Earth Hour Coming to a Dark Home/Office/Public Space Near You

Earth Hour is right around the corner. On Saturday, March 26, at 8:30PM (in whatever time zone you find yourself), people around the world will shut off their lights for an hour and commit to taking action to better our environment. Think now of ways to be a steward of the earth and up the ante of your commitment to a sustainable future. Cities, hotels, businesses, and more are getting in on the act. Whistler, British Columbia is hosting the world’s first Bike-Powered Concert to celebrate, as well as spotlighting candlelight dinners at the ski resort restaurants. Worldwide, Relais & Chateaux restaurants will turn off the lights for that evening’s dinner service. 131 countries and territories are planning events and ways to recognize the movement, making a powerful and publicity-friendly statement about climate change.

What will you do with an hour in the dark?

 

 

Polar Express

I’ve got a thing about polar bears…not the animated googly ones on Coca-Cola holiday commercials, but the real deal. I know they may have a different thing for me if we were ever to meet (like seeing a big, neon, EAT AT JOE’S sign and arrow over my head), but I find them stunning and mysterious…and their plight is devastating. polar

Hurtigruten, an expedition cruising and sailing company, voyages with their clients to some of the most remote destinations in the world like Antarctica (top of my own, personal bucket list), Greenland, and through the Arctic Circle. They’ve just announced a new “Climate Pilgrimage” expedition that takes you to the front lines of climate change research in the Arctic.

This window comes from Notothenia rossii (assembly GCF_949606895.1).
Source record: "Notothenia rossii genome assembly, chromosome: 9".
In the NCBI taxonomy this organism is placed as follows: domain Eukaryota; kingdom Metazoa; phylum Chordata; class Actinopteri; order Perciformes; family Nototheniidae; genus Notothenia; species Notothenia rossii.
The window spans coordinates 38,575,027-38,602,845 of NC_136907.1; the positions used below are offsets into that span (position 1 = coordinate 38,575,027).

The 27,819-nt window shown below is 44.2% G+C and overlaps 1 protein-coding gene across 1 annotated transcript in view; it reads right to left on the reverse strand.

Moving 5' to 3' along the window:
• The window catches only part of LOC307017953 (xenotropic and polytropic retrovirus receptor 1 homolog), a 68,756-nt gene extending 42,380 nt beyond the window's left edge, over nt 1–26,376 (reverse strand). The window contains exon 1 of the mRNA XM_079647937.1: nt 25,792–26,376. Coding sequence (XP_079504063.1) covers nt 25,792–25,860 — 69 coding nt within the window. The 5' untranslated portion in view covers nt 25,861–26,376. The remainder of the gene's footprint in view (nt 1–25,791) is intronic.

The cruise company prioritizes education and exploration and passengers are immersed in culture, geography, history, botany, and wildlife on all of their trips, and this 11-day excursion has a volunteer component as well. You’ll venture to Northern Norway and the Arctic island of Spitsbergen on the state-of-the-art, polar-ready MS Fram, and you’ll visit research stations, track wildlife, participate in field studies, and meet with top researchers. The May 29, 2010 departure is priced from $4,823 to $9,516 per person, double.

The trip description: The first two days are spent in Norway’s Tromso, visiting the Polar Environmental Centre, where climate scientists discuss the task at hand and the status of the research being done.  A stop in Europe’s northernmost cities, Honningsvag, includes a visit to the North Cape Plateau, and a stop at Gjesvaerstappan – a unique bird cliff where the Norwegian Polar Institute has done research on a host of seabirds including puffins, gannets, auks and guillemots.

The remainder of the trip is spent exploring the remote Arctic island of Spitsbergen where polar bears, Svalbard reindeer, Arctic foxes, whales, walruses, and ringed and harp seals and dozens of other animals and migratory birds still roam the stunning landscapes of their natural habitat — a natural classroom to learn about and see the effects of climate changes.  On Bjornoya (Bear Island), participants observe the changes to bird habits at one of the largest concentrations of seabirds in the Northern Hemisphere.  Research in Hornsund, Spitsbergen’s most southern fjord, includes polar bears and the feeding grounds of auks, while in Bellsund, guests learn about the phenomenon call surging glaciers.  Ny Alesund has been the jump off point for several historic attempts to reach the North pole – Amundsen, Ellsworth and Nobile are some examples of explorers.  Guests will explore a large glacier front and possibly enjoy an Arctic beer at one of the world’s northernmost pubs.

The warming of the Arctic now allows vessels to cross the 80th parallel – something not possible less than 20 years ago.  Walruses, whales and polar bears rule this region and the MS Fram will treat guests to a close look at the marginal ice-zone and its large yearly variations.  The final two days are spent exploring Isfjorden, Spitsbergen’s largest fjord system, observing giant bird cliffs, and visits to the University Centre of Svalbard and Svalbard Museum in Spitsbergen’s capital town of Longyearben.

Want to meet me there?

http://www.hurtigruten.us/